By Daniel Stroe – Bucharest
Shale gas production by fracking could have catastrophic effects on a medium and long term, concludes a report done by three Romanian geologists and which is going to be released during an international conference in Albena, Bulgaria, on Monday.
Three experts sign the report titled “Shale gas exploitation by fracking – a method with possible catastrophic consequences on a medium and long term” – Radu Nicolescu, Adriana Ion and Mircea Ticleanu, the last being the scientific director of Romania’s Geological Institute. The research for the report started in 2012 upon request from the Ministry of Environment.
The text says fracking is an entropic aggressive action against the geological environment with severe and even catastrophic consequences on a medium and long run. At the same time, the report, which was consulted by the state newswire Agerpres, says one of the consequences of fracking is the conversion of a large volume of sweet water into toxic and contaminated fluid while the soil affected by shale gas exploitation cannot any longer be used for other purposes.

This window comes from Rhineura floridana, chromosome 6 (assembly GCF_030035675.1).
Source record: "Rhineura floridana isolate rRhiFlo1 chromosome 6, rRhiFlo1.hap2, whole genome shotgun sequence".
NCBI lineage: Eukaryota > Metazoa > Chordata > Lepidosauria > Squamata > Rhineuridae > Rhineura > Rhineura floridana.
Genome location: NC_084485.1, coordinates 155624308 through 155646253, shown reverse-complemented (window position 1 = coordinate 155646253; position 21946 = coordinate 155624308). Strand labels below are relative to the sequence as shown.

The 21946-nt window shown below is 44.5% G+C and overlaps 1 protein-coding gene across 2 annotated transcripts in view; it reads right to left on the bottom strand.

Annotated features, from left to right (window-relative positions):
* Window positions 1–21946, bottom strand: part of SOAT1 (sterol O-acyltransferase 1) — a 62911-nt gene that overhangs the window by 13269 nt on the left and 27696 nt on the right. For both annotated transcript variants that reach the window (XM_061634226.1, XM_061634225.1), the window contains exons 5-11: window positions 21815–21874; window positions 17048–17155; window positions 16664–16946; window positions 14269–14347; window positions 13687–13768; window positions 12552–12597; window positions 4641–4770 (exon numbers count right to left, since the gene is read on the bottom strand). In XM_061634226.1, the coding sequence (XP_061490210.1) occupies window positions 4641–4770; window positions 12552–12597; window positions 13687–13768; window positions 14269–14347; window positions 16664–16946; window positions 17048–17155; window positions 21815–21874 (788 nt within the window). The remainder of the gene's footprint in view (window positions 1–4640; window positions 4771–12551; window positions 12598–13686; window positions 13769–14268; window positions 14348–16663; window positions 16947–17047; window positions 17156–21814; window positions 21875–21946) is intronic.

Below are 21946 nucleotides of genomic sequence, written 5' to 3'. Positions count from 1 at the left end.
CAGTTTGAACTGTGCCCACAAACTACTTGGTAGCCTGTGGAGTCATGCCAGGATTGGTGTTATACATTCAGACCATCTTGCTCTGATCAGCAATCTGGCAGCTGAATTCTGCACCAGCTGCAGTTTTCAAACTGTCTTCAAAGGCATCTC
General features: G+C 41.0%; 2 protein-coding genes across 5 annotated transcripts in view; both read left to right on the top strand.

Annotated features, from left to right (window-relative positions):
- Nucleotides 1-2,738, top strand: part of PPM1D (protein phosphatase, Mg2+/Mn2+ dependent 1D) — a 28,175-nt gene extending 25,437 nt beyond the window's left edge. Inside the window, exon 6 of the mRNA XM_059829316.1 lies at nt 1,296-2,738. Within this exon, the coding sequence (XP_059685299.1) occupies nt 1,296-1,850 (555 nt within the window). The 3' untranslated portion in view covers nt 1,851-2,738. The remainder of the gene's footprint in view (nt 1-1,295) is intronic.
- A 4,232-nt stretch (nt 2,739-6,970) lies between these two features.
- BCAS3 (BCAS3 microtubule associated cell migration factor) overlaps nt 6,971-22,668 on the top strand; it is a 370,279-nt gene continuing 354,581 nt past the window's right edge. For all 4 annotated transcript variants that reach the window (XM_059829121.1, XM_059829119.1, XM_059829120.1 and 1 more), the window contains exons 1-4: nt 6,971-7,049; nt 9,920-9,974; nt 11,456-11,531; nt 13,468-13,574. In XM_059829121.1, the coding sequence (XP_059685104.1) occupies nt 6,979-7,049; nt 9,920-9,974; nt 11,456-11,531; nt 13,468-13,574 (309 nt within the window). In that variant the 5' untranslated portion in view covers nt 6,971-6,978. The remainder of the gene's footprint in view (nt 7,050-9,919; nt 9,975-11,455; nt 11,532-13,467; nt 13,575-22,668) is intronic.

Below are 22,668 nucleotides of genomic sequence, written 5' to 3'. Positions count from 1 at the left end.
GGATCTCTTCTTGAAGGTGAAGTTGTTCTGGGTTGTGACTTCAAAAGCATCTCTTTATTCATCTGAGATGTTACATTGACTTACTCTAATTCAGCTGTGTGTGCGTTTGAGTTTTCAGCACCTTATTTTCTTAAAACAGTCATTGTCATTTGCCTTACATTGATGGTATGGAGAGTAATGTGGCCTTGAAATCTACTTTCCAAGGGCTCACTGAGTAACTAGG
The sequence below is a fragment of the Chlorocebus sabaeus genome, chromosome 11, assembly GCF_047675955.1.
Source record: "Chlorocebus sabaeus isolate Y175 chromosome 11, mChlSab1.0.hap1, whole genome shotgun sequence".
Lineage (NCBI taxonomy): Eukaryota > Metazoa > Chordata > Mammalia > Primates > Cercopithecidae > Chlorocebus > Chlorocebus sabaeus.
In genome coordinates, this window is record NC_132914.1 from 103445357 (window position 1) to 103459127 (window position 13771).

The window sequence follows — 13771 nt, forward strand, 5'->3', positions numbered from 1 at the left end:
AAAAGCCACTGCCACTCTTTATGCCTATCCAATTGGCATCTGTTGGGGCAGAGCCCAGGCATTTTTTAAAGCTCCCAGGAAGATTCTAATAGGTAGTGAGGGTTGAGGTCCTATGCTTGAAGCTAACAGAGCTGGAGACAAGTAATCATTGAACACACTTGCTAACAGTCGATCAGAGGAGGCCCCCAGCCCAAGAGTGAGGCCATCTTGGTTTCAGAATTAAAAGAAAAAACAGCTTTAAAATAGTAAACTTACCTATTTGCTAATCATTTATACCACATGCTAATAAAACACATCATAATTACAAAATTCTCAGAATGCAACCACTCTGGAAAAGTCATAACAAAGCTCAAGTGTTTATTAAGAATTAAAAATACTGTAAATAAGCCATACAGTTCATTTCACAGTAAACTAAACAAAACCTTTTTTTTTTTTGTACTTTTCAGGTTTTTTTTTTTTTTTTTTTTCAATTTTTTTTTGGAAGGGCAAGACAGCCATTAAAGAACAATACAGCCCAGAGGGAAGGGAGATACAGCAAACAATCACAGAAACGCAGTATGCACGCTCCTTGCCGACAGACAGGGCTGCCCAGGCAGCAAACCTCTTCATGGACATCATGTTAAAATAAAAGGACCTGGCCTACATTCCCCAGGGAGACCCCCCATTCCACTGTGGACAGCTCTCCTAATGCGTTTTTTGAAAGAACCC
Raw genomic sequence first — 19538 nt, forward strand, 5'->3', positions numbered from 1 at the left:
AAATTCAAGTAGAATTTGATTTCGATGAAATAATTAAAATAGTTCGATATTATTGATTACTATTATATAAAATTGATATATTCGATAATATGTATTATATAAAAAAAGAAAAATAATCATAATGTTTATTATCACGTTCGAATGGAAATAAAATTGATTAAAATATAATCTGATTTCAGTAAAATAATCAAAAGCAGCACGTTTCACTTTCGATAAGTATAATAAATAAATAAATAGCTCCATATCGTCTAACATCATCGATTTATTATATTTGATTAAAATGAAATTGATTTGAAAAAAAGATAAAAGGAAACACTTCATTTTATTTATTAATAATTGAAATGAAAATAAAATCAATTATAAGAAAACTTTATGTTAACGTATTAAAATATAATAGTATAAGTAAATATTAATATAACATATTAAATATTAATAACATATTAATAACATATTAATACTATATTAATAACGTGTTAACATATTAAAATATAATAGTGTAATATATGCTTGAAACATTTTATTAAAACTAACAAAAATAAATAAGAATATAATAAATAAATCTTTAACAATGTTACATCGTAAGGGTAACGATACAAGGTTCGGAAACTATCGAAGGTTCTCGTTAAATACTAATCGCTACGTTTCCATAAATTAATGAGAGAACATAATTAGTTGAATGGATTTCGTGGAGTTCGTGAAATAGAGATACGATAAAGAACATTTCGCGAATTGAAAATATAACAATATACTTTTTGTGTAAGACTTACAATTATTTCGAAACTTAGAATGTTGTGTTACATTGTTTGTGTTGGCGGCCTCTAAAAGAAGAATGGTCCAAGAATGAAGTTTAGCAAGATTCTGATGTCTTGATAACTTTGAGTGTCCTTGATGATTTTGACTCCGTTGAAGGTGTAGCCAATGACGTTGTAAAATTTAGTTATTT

In the meantime, the state owned gas production company Romgaz said it has no plans to start shale gas exploration or production. “At this point, Romgaz has no shale gas related objective. Our activity in the traditional fields is extremely intense our investment programs are oriented towards this area. We are in the position of not even knowing Romania’s shale gas reserves potential. It would be normal we know it and then discuss about exploitation programs (…) it is possible that, after we get to know this potential and start the production, some improvements and changes show up from a technical point of view” Virgil Metea, general manager of Romgaz, said in a press conference.
He mentioned though that shale gas production companies say that, technologically, risks are minimal and more work is being done to diminish risks.
Romania holds at least 1,444 billion cubic meters of shale gas, placing the country on a third place in Europe in terms of such reserves, following Poland and France, according to the National Agency for Mineral Resources (ANRM). Poland and France holds the first two positions with 4,190 and, respectively, 3,879 billion cubic meters of shale gas reserves, while Denmark comes fourth after Romania with 906 billion cubic meters. Romania’s shale gas reserves, judging by the average annual consumption of 14 billion cubic meters, can ensure the country’s gas autonomy for about a 100 years, a report of the US Energy Information Agency (EIA) also pointed out last year.